1. Money. Best to start with a non-controversial one. The quantities talked about in conservation are small when compared to other fields. The IUCN recently proposed a $7.6 million dollar rescue plan to protect Madagascar’s lemurs. Sounds like a bargain to me.
2. Time. Given plenty of time, I’m sure we could find solutions to many of our problems. But a lack of time is the one thing that exasperates just about every other issue.
3. Science. Conservation activities need to be science based. Often they are, but sometimes they’re not. This means assessing the best way to use our time and money. SavingSpecies.org are a great example.
4. Prioritization. People got very annoyed about the badger cull. That’s good, because it wasn’t supported by science, and would cost a lot of money. It’s a shame though that the public can be so motivated by badgers, when that motivation could have a far greater impact in other parts of the world in far greater need.
5. Ambition. Maybe we need to think bigger and bolder in conservation. Think of the scale of research in Physics! Things like the new near real-time deforestation tracker are a step in the right direction.
6. Agreement. Conservationists are a bit of a minority, I think it’s fair to say. Why then, are we always disagreeing! This is especially apparent when it comes to renewable energy. Wind farms or biofuels anyone?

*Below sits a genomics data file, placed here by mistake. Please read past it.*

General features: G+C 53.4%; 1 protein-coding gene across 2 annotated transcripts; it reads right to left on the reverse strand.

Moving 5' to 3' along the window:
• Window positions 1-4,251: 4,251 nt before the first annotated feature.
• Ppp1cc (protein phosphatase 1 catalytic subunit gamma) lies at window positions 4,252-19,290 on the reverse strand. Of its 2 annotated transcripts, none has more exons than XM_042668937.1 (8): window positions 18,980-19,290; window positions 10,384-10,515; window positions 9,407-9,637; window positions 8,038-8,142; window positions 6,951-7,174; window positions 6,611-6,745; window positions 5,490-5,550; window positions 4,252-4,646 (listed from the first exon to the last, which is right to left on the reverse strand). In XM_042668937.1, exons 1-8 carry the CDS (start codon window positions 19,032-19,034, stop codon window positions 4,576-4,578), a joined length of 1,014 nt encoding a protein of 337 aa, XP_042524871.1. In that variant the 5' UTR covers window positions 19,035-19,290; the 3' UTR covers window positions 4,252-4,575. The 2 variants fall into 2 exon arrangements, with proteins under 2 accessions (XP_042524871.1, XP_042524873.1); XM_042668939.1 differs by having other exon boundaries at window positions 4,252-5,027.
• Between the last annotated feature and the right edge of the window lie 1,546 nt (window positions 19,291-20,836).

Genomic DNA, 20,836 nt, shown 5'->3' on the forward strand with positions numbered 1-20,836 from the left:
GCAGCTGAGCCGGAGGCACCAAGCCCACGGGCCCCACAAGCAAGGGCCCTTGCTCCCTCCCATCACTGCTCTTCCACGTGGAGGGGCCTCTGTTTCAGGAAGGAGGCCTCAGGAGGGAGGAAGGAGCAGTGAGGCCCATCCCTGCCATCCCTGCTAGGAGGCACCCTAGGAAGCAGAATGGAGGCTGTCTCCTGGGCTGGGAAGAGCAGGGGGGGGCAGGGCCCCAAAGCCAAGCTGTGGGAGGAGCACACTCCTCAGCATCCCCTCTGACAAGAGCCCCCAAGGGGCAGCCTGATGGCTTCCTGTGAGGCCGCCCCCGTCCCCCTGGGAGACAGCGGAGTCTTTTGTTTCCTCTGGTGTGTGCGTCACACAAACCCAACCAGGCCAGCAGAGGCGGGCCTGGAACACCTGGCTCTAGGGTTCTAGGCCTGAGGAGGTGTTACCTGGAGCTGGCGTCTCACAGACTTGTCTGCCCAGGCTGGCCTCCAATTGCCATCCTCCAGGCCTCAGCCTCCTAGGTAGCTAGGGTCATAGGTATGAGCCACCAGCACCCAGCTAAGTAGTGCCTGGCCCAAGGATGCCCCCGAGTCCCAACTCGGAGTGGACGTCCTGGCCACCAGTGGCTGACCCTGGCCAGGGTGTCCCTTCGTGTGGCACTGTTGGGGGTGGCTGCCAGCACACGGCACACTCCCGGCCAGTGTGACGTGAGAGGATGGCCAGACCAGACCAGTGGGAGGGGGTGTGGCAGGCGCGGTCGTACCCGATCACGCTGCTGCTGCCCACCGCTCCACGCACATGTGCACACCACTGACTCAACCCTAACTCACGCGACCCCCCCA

7. Media Coverage. When was the last time you saw a conservation issue on the front page of a tabloid newspaper. Surprising, considering how deeply we depend on ecosystem services. Keep reading articles, keep sharing them, and economics should encourage more coverage.
8. Technology. GPS, satellite imagery and even the World Wide Web, are all technologies built for other purposes, but put to use in conservation. I spent a few days recently at RBG Kew, and even saw the potential applications for using drones in conservation. We need to be quicker and more proactive at adopting new technologies.
9. Cooperation. Moving to more controversial topics near the end, leaving the EU would be disastrous for coordinated conservation efforts in Europe. I’ve seen first hand the positive impact and influence of some UK conservation groups abroad, both politically and practically. Big challenges need cooperation, lets not dismantle the best tool we have to achieve that.
10. Hope. There’s certain parts of the world that many conservationists have given up on. Sensible perhaps given my comments on prioritization and money, but sad too. Sometimes though, we deserve to bask in the occasional success stories. The Mauritius kestrel, Arabian leopard, Lord Howe Island stick insect, Cuban solenodon, Iberian Lynx and a planet of Wild Hope.